While there are millions of black owned businesses, state and local leaders, and a newly elected black president, many say the fight for equality has come to an end.

However, there are some who say, even in the 21st century, the civil rights struggle is far from over.

James Crowell remembers growing up in a racially tense Mississippi.

"It was very, very rough on people back in those days," said Crowell.

Today, Crowell is president of the Biloxi NAACP. A local organization founded by civil rights leader Dr. Gilbert Mason.

"At the time when Dr. Mason served, it wasn't a popular thing to be a part of the NAACP," said Crowell.

Now, Crowell is pleased to tell how the 100-year-old organization, founded by white Jewish people, is a melting pot with millions of members across the world.

"We've come a long way, but we still have a few things to do," said Crowell.

Crowell said in his perfect world, there would be no need for the NAACP. But the fight for better jobs and equal pay is far from over.

"You can't legislate that. People's hearts have to come to it," said Felicia Dunn-Burkes.

Dunn-Burkes can recall her father's tireless effort to end segregation on Mississippi's beaches. Decades later, the Gulfport attorney speaks of a different struggle.

"There's not a comfort level with you being the representative of, or the leader of, or the face of, or the image of. I do see that as being a problem here in South Mississippi still," said Burkes. "There are people who just hate."

Pastor James Black can attest to that hate. The kind of hate that will beat, shoot even kill over the color of someone's skin. The businessman was one of many who had to run for his life during the 1960 Biloxi beach wade-ins.

"It left us a dismantled community in a sense," said Black.

Today, Pastor Black credits the entire civil rights movement for making him stronger. But he regrets the narrow focus of the fight.

"Had we understood more back in the 60s and 70s, we would have been fighting for economic justice as much as civil rights. Because the power was in the banks, not necessarily sitting next to some white person in a restaurant," said Black.

"Every day I see signs of hope," said Sally Bevill.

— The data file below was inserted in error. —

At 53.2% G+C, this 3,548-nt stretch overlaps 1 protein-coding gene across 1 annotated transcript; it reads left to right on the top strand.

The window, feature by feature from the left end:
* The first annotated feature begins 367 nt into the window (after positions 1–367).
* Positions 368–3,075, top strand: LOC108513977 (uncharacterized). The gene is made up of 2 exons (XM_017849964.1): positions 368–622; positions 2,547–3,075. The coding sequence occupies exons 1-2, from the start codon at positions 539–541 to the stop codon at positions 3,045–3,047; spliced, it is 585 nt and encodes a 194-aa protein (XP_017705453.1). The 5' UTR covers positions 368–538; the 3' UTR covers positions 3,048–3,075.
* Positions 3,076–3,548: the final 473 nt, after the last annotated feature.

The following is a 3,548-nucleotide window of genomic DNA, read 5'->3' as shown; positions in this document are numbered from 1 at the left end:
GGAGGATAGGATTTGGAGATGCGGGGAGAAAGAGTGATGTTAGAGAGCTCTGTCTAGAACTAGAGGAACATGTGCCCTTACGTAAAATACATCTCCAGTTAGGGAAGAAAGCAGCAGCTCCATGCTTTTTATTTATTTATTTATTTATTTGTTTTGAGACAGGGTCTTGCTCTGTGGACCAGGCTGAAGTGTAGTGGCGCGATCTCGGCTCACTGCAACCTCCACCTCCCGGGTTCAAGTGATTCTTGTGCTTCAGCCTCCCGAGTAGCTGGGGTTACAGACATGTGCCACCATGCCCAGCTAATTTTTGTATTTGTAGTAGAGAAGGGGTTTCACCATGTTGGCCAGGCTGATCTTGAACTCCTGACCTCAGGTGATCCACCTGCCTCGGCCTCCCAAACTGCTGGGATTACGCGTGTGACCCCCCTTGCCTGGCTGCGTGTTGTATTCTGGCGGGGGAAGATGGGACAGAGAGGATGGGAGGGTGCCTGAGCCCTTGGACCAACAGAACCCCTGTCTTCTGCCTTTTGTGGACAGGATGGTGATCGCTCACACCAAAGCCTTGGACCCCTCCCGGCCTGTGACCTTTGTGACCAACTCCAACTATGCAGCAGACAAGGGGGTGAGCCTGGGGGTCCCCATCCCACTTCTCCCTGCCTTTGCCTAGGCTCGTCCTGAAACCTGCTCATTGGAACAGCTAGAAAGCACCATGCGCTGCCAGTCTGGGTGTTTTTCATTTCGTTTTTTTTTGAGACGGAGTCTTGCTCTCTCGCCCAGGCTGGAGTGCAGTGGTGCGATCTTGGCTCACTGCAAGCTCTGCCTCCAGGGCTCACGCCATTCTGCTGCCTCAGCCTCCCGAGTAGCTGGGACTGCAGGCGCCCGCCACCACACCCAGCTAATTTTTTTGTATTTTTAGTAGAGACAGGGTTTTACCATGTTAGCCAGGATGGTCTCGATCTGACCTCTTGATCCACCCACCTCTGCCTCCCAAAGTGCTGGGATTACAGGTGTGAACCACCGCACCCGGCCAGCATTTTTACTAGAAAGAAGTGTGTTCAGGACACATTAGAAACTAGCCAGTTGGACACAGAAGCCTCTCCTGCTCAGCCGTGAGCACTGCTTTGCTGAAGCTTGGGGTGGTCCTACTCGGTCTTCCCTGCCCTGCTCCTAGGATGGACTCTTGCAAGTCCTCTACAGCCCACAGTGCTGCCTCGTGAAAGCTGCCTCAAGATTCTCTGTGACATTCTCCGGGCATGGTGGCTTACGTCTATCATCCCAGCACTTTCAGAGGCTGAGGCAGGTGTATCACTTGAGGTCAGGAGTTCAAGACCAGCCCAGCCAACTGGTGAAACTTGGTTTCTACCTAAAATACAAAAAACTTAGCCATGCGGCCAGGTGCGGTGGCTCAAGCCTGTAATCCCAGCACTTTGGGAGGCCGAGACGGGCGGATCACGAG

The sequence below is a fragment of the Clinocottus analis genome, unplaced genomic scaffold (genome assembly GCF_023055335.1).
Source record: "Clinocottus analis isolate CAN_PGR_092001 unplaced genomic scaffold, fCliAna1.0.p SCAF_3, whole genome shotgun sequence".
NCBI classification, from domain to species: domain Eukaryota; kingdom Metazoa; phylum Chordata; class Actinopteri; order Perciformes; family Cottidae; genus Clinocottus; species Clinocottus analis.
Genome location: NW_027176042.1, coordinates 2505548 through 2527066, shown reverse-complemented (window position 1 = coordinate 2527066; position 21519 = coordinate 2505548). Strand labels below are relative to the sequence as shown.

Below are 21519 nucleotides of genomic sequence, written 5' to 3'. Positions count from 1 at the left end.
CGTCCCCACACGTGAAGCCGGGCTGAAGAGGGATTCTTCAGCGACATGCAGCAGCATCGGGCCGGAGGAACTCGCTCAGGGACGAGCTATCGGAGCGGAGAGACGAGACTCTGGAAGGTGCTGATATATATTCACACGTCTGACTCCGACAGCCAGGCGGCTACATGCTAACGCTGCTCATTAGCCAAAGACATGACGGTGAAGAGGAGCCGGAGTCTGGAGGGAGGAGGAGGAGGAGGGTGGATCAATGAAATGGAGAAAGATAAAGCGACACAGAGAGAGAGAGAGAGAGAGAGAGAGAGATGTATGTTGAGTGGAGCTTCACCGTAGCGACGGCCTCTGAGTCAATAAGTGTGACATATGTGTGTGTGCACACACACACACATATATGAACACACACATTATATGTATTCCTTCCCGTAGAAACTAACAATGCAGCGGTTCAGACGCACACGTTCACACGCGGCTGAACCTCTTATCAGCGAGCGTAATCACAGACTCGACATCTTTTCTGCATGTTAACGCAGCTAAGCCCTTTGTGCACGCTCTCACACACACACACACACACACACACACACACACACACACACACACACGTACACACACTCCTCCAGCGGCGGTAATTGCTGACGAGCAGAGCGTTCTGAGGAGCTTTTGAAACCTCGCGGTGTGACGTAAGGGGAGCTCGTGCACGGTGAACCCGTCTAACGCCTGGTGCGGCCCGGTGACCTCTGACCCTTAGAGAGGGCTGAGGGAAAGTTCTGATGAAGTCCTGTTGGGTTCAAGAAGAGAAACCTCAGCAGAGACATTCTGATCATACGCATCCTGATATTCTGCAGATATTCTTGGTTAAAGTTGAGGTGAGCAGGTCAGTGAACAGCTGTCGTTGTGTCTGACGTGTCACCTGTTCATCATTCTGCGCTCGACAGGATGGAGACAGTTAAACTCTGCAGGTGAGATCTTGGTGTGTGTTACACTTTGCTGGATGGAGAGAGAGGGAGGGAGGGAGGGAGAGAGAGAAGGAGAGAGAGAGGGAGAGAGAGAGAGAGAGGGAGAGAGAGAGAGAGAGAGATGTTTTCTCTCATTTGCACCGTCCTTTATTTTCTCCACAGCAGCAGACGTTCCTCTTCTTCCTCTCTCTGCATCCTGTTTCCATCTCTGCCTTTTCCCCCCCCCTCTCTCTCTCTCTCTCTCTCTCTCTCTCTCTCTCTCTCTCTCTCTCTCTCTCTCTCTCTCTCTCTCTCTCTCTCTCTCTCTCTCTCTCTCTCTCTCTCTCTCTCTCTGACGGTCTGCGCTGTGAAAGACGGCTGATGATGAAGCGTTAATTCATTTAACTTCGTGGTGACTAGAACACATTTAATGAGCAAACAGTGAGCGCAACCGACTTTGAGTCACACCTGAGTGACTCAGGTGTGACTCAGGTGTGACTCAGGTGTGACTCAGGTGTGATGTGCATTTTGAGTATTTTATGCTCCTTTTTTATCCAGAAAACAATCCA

Prior to Hurricane Katrina, Sally Bevill lived and worked in central Mississippi. She knows about the tense race relations, but said she's pleased with the progress. 

"I just think that people are better educated now and we have more access to make ourselves better educated and to make ourselves a little bit wider, and not just live in a small box," said Bevill.

Now Bevill works with the coast's growing Hispanic population. She feels hate and racism will always be a part of history. However, she's optimistic that one day there will be a colorblind Mississippi where people of all races can work, play, build and govern under one roof.

"I see a world of people where we are not going to be driven by fear and greed anymore," said Bevill. "We are going to be driven by compassion and mercy, and that makes for a whole different world in which we live."

Next week, there will be a three-day commemoration service for the Biloxi Beach wade-ins.

Friday, May 15, 12:00 p.m.

  • "We Don't Want a Separate Beach"
  • Presentation featuring Lerone Bennett, Jr., editor Emeritus of Ebony Magazine and author

Saturday, May 16, 5:00 p.m.

  • "Every Good-bye Ain't Gone"
  • Presentation featuring Dr. Charles Bolton
  • Panel discussion: "The Children of Desegregation"

Sunday, May 17, 3:00 p.m., Biloxi Lighthouse

  • "Wade in the Water"
  • Picnic and Presentation of historical marker ecumenical service